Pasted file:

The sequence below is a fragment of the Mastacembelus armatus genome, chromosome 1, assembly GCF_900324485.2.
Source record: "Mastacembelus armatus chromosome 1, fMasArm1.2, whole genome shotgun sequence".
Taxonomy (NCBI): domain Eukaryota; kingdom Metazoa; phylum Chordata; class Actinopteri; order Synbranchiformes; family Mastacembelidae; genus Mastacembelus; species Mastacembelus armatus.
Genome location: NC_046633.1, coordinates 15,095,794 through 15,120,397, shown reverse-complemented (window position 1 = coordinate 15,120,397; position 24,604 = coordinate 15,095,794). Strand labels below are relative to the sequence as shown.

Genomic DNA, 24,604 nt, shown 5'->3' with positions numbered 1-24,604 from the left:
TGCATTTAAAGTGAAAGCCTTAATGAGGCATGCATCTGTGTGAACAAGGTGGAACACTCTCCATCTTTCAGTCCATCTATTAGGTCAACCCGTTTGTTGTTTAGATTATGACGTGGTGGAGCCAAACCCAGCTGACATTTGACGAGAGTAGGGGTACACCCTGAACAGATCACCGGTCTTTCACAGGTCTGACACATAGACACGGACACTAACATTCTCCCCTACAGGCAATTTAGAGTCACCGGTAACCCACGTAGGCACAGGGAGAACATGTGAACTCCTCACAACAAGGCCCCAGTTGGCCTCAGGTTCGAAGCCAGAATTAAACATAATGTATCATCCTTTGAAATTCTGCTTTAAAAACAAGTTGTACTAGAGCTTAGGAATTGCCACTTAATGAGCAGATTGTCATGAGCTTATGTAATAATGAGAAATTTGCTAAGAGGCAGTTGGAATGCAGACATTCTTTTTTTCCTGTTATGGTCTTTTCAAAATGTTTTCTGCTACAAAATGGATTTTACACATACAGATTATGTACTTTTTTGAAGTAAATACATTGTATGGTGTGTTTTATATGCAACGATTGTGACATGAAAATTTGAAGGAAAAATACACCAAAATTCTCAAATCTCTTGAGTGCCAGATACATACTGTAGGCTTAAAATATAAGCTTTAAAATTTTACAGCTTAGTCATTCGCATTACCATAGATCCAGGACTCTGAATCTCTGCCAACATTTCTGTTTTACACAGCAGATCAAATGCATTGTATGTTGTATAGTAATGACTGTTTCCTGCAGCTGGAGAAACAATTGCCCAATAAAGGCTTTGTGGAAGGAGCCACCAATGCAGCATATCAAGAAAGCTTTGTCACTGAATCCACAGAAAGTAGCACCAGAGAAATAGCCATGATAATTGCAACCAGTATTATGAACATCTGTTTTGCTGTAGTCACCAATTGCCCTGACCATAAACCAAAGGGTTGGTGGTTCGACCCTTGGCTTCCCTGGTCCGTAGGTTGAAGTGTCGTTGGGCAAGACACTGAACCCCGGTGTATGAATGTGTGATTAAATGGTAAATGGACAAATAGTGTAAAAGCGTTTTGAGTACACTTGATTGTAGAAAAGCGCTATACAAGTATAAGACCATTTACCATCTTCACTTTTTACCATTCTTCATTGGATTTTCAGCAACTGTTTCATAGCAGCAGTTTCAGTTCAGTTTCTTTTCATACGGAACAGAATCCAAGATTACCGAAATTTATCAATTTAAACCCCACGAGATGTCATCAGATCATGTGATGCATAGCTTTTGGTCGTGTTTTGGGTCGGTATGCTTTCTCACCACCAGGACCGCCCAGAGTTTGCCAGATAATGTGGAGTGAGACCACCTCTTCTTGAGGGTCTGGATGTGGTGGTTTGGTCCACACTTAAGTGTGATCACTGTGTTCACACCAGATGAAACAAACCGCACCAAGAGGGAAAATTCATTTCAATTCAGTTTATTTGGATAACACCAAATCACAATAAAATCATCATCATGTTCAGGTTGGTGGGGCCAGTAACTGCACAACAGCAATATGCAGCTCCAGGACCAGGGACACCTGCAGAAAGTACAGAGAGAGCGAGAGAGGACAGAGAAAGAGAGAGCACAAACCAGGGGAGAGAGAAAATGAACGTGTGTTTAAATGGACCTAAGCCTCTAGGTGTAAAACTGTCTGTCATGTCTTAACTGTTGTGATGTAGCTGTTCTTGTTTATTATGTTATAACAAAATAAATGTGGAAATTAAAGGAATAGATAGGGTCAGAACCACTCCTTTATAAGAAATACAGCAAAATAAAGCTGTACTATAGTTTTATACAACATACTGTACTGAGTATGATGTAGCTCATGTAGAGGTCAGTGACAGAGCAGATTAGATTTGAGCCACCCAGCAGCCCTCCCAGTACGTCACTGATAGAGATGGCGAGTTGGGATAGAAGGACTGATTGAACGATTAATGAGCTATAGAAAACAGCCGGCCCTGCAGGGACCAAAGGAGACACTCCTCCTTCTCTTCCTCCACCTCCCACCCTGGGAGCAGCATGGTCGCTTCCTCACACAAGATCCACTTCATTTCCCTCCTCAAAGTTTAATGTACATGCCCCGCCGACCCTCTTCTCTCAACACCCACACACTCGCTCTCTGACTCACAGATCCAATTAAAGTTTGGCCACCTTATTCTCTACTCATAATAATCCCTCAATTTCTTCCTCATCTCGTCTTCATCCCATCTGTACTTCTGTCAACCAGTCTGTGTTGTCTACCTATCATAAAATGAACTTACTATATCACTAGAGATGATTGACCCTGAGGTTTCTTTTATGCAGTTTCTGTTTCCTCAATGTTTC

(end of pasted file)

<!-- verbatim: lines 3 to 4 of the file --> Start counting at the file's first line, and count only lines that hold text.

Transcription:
Taxonomy (NCBI): domain Eukaryota; kingdom Metazoa; phylum Chordata; class Actinopteri; order Synbranchiformes; family Mastacembelidae; genus Mastacembelus; species Mastacembelus armatus.
Genome location: NC_046633.1, coordinates 15,095,794 through 15,120,397, shown reverse-complemented (window position 1 = coordinate 15,120,397; position 24,604 = coordinate 15,095,794). Strand labels below are relative to the sequence as shown.